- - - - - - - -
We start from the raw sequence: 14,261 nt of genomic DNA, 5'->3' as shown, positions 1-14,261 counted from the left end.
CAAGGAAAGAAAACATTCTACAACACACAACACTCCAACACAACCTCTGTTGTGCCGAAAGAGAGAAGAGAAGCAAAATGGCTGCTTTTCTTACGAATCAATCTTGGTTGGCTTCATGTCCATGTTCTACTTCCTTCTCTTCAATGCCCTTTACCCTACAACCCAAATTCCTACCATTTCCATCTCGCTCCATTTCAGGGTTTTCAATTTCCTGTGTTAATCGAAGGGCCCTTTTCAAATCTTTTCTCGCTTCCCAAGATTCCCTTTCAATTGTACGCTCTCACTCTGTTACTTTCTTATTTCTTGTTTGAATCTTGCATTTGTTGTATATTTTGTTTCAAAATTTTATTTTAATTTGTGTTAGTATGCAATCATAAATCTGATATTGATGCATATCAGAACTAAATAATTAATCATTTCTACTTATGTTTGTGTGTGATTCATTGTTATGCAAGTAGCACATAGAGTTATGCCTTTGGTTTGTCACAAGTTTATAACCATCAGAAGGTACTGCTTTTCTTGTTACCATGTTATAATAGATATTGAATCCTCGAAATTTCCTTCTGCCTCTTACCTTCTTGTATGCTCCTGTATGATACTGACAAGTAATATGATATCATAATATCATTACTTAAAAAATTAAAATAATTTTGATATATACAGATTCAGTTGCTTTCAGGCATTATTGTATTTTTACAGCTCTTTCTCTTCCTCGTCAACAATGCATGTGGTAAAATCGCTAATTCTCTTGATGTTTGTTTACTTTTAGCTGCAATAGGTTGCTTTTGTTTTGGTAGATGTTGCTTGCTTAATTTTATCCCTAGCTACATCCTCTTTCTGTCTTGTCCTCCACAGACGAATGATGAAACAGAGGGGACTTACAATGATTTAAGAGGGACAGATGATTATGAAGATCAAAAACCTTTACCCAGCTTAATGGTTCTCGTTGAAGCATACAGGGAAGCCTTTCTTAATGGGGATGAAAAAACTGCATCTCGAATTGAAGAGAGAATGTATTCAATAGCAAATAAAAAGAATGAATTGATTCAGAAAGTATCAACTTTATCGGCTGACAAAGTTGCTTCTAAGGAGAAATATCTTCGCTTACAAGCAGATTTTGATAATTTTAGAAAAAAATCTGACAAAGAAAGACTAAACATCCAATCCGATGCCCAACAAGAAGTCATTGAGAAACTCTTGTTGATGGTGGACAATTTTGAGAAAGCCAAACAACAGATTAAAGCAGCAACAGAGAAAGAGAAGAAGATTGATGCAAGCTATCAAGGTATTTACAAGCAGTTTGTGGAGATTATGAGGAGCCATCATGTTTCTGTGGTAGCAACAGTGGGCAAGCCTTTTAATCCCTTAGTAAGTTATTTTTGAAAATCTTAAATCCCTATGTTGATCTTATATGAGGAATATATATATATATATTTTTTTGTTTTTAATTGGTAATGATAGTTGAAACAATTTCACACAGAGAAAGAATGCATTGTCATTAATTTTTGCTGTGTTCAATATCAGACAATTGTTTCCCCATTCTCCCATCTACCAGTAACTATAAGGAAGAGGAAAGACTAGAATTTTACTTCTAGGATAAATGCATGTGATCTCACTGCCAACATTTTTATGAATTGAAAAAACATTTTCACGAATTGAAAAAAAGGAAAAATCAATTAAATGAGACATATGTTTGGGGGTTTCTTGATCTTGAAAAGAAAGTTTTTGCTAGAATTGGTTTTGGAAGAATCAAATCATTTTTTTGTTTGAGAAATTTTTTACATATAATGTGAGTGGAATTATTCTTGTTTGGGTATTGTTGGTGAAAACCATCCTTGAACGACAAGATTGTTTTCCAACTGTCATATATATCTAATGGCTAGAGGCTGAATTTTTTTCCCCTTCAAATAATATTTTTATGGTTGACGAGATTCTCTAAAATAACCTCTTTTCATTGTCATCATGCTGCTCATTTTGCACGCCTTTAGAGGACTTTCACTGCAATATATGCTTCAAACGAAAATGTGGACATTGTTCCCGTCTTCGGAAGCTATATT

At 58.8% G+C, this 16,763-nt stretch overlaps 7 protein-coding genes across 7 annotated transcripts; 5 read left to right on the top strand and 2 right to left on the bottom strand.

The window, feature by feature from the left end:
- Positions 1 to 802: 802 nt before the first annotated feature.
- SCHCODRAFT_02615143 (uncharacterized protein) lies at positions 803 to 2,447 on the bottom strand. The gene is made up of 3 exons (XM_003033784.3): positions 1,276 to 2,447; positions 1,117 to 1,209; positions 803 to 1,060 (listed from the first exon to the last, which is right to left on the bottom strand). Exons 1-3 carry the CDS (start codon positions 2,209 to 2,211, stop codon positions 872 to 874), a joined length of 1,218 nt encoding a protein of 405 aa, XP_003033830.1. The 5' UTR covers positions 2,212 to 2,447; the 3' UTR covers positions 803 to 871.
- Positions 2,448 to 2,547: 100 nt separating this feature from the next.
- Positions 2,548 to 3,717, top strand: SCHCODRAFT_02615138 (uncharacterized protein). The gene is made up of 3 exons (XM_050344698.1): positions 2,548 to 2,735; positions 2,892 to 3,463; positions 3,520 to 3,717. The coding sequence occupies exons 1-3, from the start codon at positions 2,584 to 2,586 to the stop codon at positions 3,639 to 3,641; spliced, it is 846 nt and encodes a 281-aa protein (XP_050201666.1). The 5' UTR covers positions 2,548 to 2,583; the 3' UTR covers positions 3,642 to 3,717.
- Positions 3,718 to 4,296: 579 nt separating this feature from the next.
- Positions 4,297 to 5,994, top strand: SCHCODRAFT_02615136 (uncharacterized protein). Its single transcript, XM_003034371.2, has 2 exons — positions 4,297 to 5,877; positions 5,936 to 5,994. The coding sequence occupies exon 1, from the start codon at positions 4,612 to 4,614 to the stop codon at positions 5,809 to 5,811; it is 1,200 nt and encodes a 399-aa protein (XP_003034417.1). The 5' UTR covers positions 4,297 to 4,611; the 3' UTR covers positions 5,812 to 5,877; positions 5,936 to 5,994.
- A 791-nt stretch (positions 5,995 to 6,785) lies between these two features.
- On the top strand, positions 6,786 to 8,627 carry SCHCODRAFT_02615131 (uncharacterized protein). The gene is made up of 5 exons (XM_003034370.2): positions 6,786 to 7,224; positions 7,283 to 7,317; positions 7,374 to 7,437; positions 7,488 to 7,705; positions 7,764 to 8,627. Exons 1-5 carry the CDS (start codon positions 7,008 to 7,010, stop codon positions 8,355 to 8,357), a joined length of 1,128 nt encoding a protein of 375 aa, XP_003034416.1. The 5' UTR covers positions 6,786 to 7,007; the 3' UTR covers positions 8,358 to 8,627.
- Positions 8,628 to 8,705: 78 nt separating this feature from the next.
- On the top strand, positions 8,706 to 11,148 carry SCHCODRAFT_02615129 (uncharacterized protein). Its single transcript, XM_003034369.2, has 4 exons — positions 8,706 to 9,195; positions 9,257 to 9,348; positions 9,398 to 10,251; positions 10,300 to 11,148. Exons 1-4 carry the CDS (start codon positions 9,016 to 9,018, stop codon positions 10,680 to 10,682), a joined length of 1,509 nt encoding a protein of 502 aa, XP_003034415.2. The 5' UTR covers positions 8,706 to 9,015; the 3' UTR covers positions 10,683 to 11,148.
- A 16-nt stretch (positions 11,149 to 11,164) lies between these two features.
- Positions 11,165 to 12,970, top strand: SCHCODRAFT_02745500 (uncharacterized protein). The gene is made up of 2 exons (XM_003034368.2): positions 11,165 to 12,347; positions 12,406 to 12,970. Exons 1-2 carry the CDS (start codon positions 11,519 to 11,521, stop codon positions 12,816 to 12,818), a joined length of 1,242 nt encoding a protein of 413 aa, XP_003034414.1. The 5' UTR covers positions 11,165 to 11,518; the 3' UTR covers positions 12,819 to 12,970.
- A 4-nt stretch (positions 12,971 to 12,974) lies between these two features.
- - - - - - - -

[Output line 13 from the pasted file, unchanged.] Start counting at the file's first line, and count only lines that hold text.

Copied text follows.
- Positions 8,628 to 8,705: 78 nt separating this feature from the next.